A few days ago, my date-for-life, Kandace, posted a strip from the delightful web comic, “Cyanide & Happiness,” which she had come across thanks to the popular Facebook page, “I Fucking Love Science” (sorry, that’s the name!). (Due to this daisy chain of sources and the fact that it’s difficult to find a particular strip directly at the “Cyanide and Happiness” website, I am providing a link to the Facebook page here for proper credit, as well as posting a copy of the strip in question:)
This made me laugh, but it also got me thinking about the skeptic movement and its message, and what aspects of the skeptic message and worldview are perhaps inherently limiting in its appeal.
And by appeal, I don’t just mean, “who signs up.” I’ll begin with a digression (bad idea, I know): One of my cofounders of the New York City Skeptics [www.nycskeptics.org] commented in the early days of our organizing that there must be more than a just few hundred skeptics in New York City, that is, the ones joining our organization or showing up at our events. My response was to say that, yes, there are doubtless more – perhaps a few million, for all we know – but that doesn’t mean they are going to all show up at our meetings, and nor should they. The world is full of people with a skeptical, rational, scientific worldview, who don’t necessarily self-identify as skeptics, or wish to publicly identify themselves as skeptics, or who might not even understand the meaning of the term – and, more importantly, may just have other things they’d rather do with their time.
It’s important to recognize, I think, that there’s nothing wrong with this. The skeptic movement needs to do whatever it can to build community, make ourselves visible and welcome to people of like mind, and perhaps try to motivate people who are innately or passively skeptic into becoming activists, in order to help spread the messages we care about it. However, it’s unfair and unreasonable to expect that every person who harbors a scientific worldview owes it to us and the world to come to our monthly lecture series or attend one of our conferences. If you share our scientific worldview and are making decisions about your life and the lives of others you affect based on these common grounds, then as far as I’m concerned, you’re making the world a better place and I, for one, am glad you’re in it. Even if you’re not attending the meetings!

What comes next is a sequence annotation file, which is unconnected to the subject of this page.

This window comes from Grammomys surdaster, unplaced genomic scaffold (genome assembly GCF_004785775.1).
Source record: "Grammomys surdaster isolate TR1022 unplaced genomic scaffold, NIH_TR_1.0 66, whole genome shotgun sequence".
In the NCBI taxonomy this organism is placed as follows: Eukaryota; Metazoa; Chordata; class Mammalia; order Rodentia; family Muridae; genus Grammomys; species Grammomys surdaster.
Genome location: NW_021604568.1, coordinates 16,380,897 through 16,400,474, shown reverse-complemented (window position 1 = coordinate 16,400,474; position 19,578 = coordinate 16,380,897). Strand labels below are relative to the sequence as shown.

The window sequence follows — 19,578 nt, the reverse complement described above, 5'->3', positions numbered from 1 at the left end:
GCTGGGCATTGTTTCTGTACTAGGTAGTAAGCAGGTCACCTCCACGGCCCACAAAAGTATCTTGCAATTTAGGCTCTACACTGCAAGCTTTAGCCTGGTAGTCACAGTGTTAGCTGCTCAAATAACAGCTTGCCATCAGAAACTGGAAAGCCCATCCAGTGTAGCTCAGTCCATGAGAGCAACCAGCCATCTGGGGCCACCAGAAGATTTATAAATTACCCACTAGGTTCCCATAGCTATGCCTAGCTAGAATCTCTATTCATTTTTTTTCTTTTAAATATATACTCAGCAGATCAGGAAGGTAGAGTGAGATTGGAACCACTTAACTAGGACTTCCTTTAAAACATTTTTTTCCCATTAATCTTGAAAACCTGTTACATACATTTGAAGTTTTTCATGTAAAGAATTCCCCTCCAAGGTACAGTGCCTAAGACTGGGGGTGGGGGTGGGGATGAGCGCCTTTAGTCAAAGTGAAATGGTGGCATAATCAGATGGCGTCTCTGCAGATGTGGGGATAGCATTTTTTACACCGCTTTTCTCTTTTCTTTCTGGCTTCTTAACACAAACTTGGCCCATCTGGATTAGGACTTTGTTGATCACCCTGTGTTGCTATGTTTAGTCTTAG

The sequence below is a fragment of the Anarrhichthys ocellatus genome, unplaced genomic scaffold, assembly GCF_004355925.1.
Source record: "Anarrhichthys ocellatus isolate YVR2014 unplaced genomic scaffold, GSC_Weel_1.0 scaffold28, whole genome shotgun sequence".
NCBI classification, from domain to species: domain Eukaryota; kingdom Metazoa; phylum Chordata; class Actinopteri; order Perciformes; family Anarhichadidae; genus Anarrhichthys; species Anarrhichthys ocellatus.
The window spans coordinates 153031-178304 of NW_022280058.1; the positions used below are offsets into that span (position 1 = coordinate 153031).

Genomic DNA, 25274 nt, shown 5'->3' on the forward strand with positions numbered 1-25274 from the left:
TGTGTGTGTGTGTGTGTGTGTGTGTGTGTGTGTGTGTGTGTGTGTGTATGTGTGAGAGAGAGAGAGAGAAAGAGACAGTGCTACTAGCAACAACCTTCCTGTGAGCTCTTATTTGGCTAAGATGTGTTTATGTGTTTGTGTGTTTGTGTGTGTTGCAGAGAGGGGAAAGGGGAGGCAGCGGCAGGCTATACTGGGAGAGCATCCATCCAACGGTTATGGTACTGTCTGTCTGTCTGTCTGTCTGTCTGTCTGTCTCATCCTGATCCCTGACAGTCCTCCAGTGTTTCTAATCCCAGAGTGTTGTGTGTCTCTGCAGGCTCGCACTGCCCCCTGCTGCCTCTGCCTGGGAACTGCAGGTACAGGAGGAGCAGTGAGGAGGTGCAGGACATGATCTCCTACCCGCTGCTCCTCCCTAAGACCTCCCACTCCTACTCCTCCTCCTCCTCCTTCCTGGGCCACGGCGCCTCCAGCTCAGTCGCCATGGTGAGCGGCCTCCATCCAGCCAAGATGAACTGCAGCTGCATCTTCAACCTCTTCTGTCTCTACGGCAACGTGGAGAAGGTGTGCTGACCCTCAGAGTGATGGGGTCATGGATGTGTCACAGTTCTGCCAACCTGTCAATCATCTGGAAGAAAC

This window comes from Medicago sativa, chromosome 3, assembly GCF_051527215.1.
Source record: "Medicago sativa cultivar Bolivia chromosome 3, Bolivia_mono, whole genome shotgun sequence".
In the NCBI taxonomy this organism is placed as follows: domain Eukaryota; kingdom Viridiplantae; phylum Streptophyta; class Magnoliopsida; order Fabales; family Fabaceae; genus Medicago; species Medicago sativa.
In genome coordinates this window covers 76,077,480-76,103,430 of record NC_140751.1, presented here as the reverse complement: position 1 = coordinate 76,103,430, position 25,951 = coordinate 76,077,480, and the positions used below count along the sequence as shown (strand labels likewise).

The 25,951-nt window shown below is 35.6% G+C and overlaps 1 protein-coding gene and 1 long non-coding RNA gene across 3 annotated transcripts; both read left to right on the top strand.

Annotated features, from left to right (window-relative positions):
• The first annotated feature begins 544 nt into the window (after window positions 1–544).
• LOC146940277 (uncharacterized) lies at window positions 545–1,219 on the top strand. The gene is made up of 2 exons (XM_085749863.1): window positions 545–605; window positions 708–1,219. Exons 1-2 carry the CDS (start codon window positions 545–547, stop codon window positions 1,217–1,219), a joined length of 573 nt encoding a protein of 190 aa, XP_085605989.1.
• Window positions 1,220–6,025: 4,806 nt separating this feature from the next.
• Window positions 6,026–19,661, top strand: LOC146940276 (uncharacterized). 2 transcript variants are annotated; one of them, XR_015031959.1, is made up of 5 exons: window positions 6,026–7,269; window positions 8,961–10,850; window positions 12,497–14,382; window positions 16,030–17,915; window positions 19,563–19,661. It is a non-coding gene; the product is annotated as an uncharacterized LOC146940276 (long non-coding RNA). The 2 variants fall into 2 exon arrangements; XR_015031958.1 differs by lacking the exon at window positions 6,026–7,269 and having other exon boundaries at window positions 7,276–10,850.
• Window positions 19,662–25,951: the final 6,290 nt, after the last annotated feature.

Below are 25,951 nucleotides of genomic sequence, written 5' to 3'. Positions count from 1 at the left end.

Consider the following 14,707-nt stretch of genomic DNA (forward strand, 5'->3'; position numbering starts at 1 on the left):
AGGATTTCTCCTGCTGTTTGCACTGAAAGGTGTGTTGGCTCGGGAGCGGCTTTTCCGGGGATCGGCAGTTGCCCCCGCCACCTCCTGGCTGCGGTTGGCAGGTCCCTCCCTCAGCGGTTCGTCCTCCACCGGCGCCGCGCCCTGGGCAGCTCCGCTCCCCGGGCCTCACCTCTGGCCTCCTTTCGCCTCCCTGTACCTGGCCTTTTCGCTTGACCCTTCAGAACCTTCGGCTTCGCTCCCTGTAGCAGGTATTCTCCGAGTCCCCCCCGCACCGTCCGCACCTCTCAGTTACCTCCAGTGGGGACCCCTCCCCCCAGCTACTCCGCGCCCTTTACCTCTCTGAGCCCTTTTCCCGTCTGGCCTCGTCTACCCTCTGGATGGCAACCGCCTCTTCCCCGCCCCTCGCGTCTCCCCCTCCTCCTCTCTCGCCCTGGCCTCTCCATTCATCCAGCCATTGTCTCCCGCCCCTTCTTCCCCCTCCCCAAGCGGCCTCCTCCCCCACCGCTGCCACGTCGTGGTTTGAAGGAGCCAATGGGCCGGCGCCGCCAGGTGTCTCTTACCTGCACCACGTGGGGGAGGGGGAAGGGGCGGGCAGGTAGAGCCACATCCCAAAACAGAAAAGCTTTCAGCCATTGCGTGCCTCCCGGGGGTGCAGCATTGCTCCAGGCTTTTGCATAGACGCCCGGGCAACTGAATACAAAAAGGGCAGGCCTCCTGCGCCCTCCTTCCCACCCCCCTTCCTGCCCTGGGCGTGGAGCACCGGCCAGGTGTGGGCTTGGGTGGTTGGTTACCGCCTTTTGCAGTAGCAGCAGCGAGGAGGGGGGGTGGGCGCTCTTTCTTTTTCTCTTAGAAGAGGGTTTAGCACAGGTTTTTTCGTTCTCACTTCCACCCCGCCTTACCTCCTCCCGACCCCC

But, as I said, I digress. What the Cyanide and Happiness comic got me to thinking about was the fact that the fundamentally existential worldview held by many skeptics is one that is most appealing to the privileged – the happy, if you will, or at very least perhaps, the reasonably satisfied.
Skeptics tend not to believe in the afterlife. And the afterlife, after all, comprises both the major stick and carrot of organized religion. Do as we tell you here and we’ll take care of you there – in the next life. Be happy with your lot here (even if it’s miserable) because it’s the next life that really counts.
This suggests (to me at least) that people with education and enough money to live comfortably beyond subsistence level are people most likely to accept, much less embrace, that afterlife-less worldview. If we only get one chance to be successful or happy – namely, while we’re here – then it’s a lot easier for people who are reasonably successful or happy to embrace that news flash.
Whereas, if you are struggling to survive, to pay your rent or feed your kids, it suddenly becomes a lot more difficult to sign up for that “you only get one go ‘round” policy.
And worse, still, consider that if you find yourself on a lower rung of the socioeconomic ladder in a system that contains fundamental inequities – unfair hiring practices, unequal pay for equal work, unequal and uneven social, economic, or political opportunity – then that possibility of doing better the second time around in an afterlife becomes more appealing than ever. And the one-ticket, one-ride approach is even less appealing.
So perhaps my opening digression was not entirely without purpose. On the one hand, just because someone is skeptical doesn’t mean they are going to show up and join our movement; we have to create other appeals and motivations.
And just because we offer a rational and factually supportable worldview doesn’t mean that people are going to show up and join our movement if they are struggling on the underside of an unfair system. Until the system helps lift everyone up equally, some people are never going to feel optimistic enough to be satisfied with the idea of living one life, just once, regardless of the outcome. Much less induce them to declare, “Holy shit, that’s awesome!".
Jamy Ian Swiss is Senior Fellow at the JREF. He blogs regularly at randi.org.